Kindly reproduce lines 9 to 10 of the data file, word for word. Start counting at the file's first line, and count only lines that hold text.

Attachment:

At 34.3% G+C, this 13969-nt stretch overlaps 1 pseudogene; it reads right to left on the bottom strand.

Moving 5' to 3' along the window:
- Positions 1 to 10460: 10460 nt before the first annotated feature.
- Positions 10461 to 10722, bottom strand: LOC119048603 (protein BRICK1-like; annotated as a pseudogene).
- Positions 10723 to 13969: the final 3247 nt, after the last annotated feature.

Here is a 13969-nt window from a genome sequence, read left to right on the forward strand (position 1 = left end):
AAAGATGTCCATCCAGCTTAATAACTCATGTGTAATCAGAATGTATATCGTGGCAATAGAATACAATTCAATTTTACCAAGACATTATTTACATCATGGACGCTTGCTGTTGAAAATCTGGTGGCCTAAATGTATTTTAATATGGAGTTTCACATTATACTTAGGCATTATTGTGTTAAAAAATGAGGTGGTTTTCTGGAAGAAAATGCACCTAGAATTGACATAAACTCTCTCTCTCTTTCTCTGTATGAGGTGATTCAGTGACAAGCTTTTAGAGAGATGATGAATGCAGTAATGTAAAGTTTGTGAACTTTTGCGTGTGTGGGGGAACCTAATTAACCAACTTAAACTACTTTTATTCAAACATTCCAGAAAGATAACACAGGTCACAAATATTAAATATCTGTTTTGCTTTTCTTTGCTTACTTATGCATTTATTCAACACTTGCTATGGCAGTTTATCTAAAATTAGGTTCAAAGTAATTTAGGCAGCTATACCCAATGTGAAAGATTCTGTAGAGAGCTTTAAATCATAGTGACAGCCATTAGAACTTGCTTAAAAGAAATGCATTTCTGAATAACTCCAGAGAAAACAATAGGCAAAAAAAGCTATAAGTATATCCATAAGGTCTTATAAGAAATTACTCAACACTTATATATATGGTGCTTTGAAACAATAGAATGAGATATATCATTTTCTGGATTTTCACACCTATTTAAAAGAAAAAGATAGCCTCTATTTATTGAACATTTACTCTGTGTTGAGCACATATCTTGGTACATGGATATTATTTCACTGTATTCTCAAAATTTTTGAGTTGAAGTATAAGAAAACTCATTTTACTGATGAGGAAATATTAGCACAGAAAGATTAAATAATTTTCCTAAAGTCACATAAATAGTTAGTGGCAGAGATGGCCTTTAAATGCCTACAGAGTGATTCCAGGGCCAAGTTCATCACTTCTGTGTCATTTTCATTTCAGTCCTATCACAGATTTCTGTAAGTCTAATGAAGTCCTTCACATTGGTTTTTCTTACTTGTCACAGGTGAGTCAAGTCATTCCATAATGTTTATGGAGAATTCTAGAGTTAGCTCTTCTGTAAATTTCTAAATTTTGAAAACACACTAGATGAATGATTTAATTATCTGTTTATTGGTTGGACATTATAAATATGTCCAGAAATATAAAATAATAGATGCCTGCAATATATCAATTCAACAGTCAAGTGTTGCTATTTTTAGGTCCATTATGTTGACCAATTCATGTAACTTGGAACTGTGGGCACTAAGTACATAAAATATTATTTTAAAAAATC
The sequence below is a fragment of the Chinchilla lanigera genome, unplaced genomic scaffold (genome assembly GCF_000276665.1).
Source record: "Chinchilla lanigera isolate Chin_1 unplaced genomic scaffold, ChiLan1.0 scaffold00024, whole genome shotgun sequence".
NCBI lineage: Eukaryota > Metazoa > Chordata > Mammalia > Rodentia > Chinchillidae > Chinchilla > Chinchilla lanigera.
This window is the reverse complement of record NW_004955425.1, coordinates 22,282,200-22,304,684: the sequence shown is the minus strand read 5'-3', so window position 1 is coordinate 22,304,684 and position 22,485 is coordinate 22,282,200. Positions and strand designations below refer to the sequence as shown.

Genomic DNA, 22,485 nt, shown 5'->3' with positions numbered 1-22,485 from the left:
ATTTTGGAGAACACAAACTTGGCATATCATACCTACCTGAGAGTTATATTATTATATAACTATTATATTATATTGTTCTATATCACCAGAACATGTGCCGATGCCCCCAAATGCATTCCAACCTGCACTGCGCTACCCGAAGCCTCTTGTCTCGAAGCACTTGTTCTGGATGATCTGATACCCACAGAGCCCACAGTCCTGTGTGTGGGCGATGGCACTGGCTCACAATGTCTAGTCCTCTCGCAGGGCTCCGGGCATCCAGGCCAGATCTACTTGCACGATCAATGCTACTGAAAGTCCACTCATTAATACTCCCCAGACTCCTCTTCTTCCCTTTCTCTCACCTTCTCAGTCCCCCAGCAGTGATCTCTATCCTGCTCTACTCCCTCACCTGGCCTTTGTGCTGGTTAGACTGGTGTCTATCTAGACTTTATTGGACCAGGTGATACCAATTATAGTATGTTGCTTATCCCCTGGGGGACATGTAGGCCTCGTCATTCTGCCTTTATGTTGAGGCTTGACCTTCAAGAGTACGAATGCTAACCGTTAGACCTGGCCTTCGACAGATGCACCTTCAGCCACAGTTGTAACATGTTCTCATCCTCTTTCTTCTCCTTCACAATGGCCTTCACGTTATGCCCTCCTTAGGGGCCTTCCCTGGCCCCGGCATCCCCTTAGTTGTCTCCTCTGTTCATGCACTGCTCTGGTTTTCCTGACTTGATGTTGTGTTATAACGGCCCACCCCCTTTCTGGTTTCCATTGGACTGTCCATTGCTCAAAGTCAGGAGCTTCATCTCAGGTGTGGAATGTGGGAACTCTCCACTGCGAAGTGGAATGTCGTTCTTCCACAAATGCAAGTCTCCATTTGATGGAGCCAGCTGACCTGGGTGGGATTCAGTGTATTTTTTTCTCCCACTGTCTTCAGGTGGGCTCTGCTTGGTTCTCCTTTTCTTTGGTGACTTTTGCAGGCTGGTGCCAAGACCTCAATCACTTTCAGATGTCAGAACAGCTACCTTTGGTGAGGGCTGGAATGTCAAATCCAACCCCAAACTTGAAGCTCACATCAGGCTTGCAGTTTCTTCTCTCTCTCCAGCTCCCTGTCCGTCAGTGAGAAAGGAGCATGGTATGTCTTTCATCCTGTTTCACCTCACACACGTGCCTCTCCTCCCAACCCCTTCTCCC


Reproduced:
Source record: "Chinchilla lanigera isolate Chin_1 unplaced genomic scaffold, ChiLan1.0 scaffold00024, whole genome shotgun sequence".
NCBI lineage: Eukaryota > Metazoa > Chordata > Mammalia > Rodentia > Chinchillidae > Chinchilla > Chinchilla lanigera.